The thing that attracts Wilimovsky to distance swimming the most is its ability to clear his mind.

"When I'm by myself, I think about nothing, really," he says. "It's nice to be swimming by yourself. It's quiet and really peaceful."

Wilimovsky will redshirt to focus exclusively on training. He'll take the 2015-16 academic year off, but for good reason: he's preparing for a run at the 2016 Summer Olympics in Rio de Janeiro.

It's a good thing he likes swimming by himself so much because, well, he does it a lot. Schroeder says his distance swimmers usually conquer 50,000 to 60,000 meters in the pool every week and do some dry-land work, like weightlifting and cardio. During that time, however, Wilimovsky stays in the pool, perfecting his stroke and improving his endurance. He swims an absurd 80,000-90,000 meters per week. For reference, that's like swimming from Northwestern's campus in Evanston down to the Chicago Bears' Soldier Field, then back up to Northwestern, then back to Soldier Field, and finally back up to Northwestern. Every. Single. Week.

"He's like the Energizer Bunny," Schroeder says. "He keeps going and going and going. I write workouts to try to stump him, and I think I've got him, but he breaks through and is able to do things I didn't think he was capable of doing."

Wilimovsky's diet is unique too. Every morning, he gets up around 5:30 and downs a bowl of cereal and a protein shake before practice. After practice, he eats a snack pack that all Northwestern athletes are provided. Then, it's finally time for breakfast. Later, he eats a midday snack, usually pretzels and some sort of fruit, and then lunch before afternoon practice. After the second practice of the day, he'll drink another protein shake and eat dinner. He then adds one more snack before bed. Bed usually isn't until 11 or 11:30.

"I'm always tired," he says.

That's part of the reason that next year, Wilimovsky will redshirt and head back to the Los Angeles area to focus exclusively on training with Team Santa Monica. A political science major and twice an Academic All-Big Ten selection, he will take the 2015-16 academic year off, but for good reason: he's preparing for a run at the 2016 Summer Olympics in Rio de Janeiro. His dream and his motivation are right in front of him.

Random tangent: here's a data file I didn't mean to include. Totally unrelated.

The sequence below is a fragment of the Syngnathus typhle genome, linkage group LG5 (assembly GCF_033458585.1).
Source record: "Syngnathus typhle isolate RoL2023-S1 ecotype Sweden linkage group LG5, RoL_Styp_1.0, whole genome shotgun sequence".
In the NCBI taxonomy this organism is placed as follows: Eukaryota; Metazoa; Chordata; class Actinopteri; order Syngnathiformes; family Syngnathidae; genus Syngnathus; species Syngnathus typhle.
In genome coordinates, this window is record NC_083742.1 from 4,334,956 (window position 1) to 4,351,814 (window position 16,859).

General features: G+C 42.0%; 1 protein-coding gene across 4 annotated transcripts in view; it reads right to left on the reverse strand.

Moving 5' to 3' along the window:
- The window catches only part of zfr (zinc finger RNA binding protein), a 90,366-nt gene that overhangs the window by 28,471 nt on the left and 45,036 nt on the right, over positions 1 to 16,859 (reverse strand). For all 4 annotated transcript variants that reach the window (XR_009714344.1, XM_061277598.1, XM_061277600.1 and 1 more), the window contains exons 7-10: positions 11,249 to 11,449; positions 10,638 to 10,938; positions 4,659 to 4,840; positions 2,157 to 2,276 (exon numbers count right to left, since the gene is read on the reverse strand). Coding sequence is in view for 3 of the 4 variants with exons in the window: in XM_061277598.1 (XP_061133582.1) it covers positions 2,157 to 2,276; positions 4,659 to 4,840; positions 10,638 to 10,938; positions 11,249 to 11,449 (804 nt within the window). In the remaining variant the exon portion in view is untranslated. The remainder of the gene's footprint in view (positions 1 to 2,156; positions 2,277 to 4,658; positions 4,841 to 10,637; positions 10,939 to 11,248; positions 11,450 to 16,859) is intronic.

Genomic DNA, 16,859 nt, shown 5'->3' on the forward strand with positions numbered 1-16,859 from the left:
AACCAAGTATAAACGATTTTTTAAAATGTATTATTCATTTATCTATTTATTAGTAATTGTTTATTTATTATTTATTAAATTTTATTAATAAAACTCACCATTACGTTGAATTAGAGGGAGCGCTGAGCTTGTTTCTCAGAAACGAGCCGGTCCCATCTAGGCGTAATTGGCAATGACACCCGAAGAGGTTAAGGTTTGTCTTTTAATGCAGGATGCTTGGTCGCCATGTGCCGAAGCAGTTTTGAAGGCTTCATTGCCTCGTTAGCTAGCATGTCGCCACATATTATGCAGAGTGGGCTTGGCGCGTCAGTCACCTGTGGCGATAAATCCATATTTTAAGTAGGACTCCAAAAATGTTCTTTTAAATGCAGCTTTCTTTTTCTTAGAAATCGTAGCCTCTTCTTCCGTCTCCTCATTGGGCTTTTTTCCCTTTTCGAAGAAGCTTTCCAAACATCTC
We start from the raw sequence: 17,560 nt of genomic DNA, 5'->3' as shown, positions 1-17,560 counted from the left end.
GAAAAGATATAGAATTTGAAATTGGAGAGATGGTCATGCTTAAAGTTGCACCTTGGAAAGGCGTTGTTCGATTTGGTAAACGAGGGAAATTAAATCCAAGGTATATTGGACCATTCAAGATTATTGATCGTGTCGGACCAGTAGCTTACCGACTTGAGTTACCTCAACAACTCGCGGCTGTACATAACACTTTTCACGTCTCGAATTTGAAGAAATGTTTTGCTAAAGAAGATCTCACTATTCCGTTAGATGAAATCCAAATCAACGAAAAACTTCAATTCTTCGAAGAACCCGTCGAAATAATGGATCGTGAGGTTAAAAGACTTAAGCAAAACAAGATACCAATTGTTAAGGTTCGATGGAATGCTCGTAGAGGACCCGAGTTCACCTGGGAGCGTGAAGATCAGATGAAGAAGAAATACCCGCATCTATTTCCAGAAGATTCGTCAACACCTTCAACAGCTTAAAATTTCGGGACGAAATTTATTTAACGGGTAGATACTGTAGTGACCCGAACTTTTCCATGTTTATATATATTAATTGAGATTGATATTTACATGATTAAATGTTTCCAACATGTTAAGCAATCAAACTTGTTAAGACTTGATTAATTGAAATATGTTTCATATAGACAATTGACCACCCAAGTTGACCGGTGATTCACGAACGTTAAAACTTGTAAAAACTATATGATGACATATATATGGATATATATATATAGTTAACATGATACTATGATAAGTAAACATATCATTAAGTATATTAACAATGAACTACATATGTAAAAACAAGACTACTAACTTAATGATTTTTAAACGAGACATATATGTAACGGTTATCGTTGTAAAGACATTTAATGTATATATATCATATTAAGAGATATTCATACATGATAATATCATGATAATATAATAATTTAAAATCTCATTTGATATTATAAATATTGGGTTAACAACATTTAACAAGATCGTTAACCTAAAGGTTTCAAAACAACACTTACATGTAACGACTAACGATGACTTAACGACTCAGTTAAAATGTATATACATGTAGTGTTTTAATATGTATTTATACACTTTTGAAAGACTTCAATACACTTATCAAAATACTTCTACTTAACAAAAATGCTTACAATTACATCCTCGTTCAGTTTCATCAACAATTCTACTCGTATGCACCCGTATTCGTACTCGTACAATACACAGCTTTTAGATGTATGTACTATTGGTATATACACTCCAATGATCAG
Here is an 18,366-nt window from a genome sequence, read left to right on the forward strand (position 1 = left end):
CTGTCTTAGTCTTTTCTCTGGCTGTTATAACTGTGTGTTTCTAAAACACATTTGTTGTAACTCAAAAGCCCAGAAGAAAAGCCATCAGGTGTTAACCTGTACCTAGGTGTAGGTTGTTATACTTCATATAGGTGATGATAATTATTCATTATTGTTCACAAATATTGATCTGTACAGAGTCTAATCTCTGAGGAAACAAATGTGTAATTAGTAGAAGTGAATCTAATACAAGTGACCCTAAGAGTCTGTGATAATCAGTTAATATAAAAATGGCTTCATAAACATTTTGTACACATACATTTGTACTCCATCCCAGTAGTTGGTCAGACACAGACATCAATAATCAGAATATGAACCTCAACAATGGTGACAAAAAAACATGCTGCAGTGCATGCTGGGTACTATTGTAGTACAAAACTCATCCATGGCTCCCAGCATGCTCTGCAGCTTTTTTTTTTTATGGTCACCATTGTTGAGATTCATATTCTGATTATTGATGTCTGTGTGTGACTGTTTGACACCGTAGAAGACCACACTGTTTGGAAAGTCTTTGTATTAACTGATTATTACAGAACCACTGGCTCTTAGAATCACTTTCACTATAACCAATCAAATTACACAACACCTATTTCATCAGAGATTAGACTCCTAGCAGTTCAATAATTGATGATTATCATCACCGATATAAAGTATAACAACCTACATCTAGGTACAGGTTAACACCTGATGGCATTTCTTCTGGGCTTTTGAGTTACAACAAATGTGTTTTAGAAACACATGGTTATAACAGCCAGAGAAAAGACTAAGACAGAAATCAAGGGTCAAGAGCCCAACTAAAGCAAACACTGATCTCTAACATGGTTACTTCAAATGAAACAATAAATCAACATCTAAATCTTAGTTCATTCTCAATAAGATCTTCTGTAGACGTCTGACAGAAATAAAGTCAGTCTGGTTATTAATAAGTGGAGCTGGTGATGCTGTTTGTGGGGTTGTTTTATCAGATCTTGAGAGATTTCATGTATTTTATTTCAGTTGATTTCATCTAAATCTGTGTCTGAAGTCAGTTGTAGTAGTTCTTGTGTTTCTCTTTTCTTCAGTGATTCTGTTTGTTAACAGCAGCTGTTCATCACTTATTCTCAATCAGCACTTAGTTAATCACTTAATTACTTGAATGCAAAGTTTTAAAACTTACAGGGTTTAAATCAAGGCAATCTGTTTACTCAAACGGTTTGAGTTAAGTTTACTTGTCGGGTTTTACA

On July 27, 2015, he will represent the United States at the FINA World Championships in Kazan, Russia, alongside Olympic gold medalists like Ryan Lochte and Missy Franklin. He will swim the 10K, the event he won at Nationals back in April, against the best in the world.

"Obviously it'll be a tougher field, but watching him train and the mindset he has going into every workout and the way he finishes off sets, I believe he's got a great opportunity and can take advantage of that this summer," Schroeder says.

The race is an absolute grind: 10 kilometers of open water swimming takes nearly two hours in even the best conditions. It took Jordan 1:54.27 in April, making him a back-to-back national champion.

It'll be the biggest two hours of his swimming life, as he needs to finish in the top ten to guarantee his spot on the Olympic team. He's one of only two Americans who can make the team before the end of the year. If he doesn't place in the top ten, he'll have two other opportunities: a qualifier in April of 2016 and then Olympic Trials in June of 2016.

So when he throws on a United States swimsuit and cap this summer instead of a Northwestern one, Jordan Wilimovsky will be pursuing his dream. When he returns to Los Angeles to train afterwards, he'll be that same kid who fell in love with swimming at the age of 9 — the same kid who conceived that dream. And if he represents the U.S. in Rio, he'll get to live it.

The following fall, he'll return to Northwestern. Perhaps he'll do so as an Olympian, perhaps not. But either way, he'll still be 5-foot-9. He'll still be around 150 pounds. He'll still be as humble as ever. And you still likely won't recognize him around campus. He still won't look the part.

But if that dream becomes a reality, he'll sure have played the part. He just might not tell you about it.